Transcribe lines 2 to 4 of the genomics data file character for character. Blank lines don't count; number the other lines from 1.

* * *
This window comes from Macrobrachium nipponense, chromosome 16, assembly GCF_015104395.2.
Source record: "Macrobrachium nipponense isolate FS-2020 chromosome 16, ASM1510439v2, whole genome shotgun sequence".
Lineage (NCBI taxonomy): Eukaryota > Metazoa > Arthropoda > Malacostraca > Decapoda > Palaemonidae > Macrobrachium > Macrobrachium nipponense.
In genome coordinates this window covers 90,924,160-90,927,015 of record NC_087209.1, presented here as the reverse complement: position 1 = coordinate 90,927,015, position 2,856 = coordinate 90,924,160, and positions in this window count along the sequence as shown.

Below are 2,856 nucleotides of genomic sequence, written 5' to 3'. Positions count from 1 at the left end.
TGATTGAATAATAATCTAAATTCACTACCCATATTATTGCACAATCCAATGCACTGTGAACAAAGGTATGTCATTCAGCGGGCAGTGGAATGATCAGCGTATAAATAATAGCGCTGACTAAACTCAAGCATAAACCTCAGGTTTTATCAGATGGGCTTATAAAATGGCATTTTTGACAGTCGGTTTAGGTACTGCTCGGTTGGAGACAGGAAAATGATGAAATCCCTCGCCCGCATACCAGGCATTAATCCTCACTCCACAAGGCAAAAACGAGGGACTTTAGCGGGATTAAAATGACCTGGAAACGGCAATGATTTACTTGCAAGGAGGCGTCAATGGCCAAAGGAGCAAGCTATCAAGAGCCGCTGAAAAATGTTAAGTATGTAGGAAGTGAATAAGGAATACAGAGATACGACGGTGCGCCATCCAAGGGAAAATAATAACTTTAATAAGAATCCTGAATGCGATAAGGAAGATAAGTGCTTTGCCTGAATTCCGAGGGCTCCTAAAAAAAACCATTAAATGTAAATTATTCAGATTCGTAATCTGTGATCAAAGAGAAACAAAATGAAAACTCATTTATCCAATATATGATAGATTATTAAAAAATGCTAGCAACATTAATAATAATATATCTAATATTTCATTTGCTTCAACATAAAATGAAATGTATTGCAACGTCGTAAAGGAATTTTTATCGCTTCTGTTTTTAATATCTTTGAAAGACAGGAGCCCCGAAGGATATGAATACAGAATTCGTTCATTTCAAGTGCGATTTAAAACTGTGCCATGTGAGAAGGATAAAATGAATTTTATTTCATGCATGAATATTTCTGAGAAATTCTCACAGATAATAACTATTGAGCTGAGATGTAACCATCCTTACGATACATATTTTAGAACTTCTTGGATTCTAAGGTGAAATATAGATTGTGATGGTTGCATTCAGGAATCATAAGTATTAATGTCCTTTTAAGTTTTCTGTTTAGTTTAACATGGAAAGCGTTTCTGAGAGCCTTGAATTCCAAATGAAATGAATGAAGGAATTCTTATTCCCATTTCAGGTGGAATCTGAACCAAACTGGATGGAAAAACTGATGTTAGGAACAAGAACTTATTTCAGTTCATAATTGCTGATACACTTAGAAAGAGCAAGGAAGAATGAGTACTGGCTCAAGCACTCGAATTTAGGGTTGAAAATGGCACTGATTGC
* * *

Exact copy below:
Source record: "Macrobrachium nipponense isolate FS-2020 chromosome 16, ASM1510439v2, whole genome shotgun sequence".
Lineage (NCBI taxonomy): Eukaryota > Metazoa > Arthropoda > Malacostraca > Decapoda > Palaemonidae > Macrobrachium > Macrobrachium nipponense.
In genome coordinates this window covers 90,924,160-90,927,015 of record NC_087209.1, presented here as the reverse complement: position 1 = coordinate 90,927,015, position 2,856 = coordinate 90,924,160, and positions in this window count along the sequence as shown.